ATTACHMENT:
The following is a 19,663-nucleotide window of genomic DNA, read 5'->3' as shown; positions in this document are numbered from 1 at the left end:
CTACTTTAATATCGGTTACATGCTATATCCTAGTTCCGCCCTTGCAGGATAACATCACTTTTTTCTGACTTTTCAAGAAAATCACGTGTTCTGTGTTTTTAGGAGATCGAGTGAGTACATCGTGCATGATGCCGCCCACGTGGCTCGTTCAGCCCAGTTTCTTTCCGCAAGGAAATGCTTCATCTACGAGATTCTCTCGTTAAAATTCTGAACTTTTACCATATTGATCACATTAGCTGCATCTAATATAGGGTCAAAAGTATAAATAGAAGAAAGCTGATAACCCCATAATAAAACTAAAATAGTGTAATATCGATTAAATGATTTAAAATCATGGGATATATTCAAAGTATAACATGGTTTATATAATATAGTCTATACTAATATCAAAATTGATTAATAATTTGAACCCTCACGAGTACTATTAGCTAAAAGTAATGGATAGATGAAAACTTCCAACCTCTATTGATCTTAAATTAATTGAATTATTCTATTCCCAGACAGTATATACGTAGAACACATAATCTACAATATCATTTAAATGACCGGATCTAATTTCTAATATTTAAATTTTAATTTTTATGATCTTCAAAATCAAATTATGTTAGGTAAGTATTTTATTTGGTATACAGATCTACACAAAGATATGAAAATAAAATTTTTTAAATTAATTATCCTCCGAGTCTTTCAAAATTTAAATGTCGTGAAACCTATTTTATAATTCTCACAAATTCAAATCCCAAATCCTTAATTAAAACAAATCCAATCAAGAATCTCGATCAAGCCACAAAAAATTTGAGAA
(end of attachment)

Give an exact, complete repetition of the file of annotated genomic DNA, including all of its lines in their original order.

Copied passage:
The following is a 19,663-nucleotide window of genomic DNA, read 5'->3' as shown; positions in this document are numbered from 1 at the left end:
CTACTTTAATATCGGTTACATGCTATATCCTAGTTCCGCCCTTGCAGGATAACATCACTTTTTTCTGACTTTTCAAGAAAATCACGTGTTCTGTGTTTTTAGGAGATCGAGTGAGTACATCGTGCATGATGCCGCCCACGTGGCTCGTTCAGCCCAGTTTCTTTCCGCAAGGAAATGCTTCATCTACGAGATTCTCTCGTTAAAATTCTGAACTTTTACCATATTGATCACATTAGCTGCATCTAATATAGGGTCAAAAGTATAAATAGAAGAAAGCTGATAACCCCATAATAAAACTAAAATAGTGTAATATCGATTAAATGATTTAAAATCATGGGATATATTCAAAGTATAACATGGTTTATATAATATAGTCTATACTAATATCAAAATTGATTAATAATTTGAACCCTCACGAGTACTATTAGCTAAAAGTAATGGATAGATGAAAACTTCCAACCTCTATTGATCTTAAATTAATTGAATTATTCTATTCCCAGACAGTATATACGTAGAACACATAATCTACAATATCATTTAAATGACCGGATCTAATTTCTAATATTTAAATTTTAATTTTTATGATCTTCAAAATCAAATTATGTTAGGTAAGTATTTTATTTGGTATACAGATCTACACAAAGATATGAAAATAAAATTTTTTAAATTAATTATCCTCCGAGTCTTTCAAAATTTAAATGTCGTGAAACCTATTTTATAATTCTCACAAATTCAAATCCCAAATCCTTAATTAAAACAAATCCAATCAAGAATCTCGATCAAGCCACAAAAAATTTGAGAA